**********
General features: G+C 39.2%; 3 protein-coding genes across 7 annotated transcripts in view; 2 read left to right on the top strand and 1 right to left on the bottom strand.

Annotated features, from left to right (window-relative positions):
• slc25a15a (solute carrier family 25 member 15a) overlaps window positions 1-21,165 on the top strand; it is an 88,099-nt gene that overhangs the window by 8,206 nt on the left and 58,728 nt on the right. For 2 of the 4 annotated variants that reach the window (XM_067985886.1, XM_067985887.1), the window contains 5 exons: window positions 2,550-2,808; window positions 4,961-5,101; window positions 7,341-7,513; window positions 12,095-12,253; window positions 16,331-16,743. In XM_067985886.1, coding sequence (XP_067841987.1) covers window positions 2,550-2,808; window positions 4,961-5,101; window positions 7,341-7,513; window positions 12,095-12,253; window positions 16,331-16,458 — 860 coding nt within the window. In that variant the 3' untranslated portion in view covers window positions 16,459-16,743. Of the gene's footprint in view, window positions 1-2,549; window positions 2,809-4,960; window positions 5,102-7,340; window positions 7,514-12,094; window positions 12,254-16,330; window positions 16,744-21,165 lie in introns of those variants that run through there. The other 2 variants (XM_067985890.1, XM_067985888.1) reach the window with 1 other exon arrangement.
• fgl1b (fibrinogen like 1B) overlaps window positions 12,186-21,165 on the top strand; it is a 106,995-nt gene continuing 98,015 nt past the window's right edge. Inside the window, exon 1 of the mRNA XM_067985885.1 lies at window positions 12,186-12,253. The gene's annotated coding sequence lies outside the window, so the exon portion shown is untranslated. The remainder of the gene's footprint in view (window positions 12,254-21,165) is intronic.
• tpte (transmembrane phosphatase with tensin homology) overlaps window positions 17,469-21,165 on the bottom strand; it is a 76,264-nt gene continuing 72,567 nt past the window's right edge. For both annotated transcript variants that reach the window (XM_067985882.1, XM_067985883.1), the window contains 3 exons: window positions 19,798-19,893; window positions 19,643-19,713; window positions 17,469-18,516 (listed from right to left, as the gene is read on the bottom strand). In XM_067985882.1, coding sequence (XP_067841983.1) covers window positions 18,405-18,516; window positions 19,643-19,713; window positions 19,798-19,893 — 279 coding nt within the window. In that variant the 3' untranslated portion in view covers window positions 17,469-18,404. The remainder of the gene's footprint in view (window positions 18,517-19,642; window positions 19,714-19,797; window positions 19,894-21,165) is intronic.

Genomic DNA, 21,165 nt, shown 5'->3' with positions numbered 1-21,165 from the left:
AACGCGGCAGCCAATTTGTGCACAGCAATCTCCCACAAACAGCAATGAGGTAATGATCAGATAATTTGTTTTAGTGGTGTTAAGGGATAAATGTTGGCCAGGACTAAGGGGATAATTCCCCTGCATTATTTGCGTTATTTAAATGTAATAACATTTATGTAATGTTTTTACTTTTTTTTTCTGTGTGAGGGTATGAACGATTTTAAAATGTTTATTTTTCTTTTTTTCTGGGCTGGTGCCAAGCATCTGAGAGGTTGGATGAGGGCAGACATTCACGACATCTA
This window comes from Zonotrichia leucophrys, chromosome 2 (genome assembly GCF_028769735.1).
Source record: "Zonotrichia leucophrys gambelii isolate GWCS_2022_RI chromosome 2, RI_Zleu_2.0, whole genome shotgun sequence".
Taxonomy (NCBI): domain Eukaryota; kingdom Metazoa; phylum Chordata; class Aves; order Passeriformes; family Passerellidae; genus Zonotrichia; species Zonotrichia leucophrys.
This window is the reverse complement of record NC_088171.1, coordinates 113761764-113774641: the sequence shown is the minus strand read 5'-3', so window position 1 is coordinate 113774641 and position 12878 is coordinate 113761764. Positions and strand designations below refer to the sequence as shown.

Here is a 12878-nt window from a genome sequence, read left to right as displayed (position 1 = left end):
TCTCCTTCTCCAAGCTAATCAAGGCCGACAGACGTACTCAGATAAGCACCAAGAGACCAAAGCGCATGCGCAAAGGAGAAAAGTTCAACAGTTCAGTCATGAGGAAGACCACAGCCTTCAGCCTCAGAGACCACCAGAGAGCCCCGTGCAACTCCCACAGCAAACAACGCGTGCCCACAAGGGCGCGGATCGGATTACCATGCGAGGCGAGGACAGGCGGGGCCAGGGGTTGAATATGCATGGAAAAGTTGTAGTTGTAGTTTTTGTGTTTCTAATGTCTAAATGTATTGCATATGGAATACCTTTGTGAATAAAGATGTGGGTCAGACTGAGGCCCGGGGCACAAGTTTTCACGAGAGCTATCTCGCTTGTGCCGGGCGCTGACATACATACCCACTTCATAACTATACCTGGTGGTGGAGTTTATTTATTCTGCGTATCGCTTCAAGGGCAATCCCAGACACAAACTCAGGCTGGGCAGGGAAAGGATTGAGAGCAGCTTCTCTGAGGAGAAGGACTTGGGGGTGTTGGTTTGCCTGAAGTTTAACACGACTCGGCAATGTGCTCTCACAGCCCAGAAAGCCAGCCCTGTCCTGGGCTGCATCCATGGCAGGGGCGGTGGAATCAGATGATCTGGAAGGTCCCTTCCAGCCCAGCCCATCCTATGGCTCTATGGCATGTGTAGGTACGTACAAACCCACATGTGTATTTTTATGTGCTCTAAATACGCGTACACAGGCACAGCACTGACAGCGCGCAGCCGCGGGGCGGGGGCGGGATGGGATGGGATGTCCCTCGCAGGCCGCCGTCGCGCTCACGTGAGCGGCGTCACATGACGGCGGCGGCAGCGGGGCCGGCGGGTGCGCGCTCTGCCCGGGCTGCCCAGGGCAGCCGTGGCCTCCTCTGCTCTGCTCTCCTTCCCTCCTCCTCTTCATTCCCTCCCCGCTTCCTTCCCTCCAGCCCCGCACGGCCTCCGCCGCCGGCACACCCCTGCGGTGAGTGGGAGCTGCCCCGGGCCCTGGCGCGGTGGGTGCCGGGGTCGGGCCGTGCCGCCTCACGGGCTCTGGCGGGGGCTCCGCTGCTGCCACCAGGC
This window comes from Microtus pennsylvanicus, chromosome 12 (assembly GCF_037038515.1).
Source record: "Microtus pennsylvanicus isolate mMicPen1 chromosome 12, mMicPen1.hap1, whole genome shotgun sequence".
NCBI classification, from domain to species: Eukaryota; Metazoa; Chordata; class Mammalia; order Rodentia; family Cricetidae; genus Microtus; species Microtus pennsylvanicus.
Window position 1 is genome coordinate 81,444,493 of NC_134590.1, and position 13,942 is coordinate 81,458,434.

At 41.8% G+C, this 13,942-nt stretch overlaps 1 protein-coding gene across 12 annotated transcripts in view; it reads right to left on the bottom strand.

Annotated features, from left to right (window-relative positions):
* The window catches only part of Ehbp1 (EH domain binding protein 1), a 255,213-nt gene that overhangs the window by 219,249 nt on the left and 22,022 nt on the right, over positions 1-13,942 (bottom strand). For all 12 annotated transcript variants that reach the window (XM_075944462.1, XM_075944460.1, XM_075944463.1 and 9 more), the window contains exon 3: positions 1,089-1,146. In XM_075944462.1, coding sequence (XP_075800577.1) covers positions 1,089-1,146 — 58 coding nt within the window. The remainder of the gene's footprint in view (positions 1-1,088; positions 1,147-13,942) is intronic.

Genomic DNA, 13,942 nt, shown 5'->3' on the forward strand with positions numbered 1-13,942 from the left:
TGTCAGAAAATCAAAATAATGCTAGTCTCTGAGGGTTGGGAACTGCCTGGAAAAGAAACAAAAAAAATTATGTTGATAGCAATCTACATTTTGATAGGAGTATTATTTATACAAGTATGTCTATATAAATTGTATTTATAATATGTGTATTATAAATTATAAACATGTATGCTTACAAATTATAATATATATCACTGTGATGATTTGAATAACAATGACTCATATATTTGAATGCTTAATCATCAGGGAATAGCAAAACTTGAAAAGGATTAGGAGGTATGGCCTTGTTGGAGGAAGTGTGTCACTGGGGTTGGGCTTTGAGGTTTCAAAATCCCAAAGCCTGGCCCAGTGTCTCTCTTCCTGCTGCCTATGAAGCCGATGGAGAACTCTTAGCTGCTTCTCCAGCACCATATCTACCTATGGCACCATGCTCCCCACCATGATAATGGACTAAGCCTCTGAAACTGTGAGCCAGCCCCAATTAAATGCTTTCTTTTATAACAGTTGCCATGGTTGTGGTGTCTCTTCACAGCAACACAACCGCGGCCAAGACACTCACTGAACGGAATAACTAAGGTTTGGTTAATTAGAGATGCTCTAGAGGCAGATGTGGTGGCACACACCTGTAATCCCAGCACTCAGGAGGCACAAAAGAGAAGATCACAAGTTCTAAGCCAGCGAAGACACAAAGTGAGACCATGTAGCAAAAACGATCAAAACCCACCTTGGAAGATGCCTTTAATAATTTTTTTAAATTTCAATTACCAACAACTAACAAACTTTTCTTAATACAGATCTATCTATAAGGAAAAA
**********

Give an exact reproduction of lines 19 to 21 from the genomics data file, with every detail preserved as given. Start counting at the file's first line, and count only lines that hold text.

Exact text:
Annotated features, from left to right (window-relative positions):
* The window catches only part of Ehbp1 (EH domain binding protein 1), a 255,213-nt gene that overhangs the window by 219,249 nt on the left and 22,022 nt on the right, over positions 1-13,942 (bottom strand). For all 12 annotated transcript variants that reach the window (XM_075944462.1, XM_075944460.1, XM_075944463.1 and 9 more), the window contains exon 3: positions 1,089-1,146. In XM_075944462.1, coding sequence (XP_075800577.1) covers positions 1,089-1,146 — 58 coding nt within the window. The remainder of the gene's footprint in view (positions 1-1,088; positions 1,147-13,942) is intronic.

Genomic DNA, 13,942 nt, shown 5'->3' on the forward strand with positions numbered 1-13,942 from the left: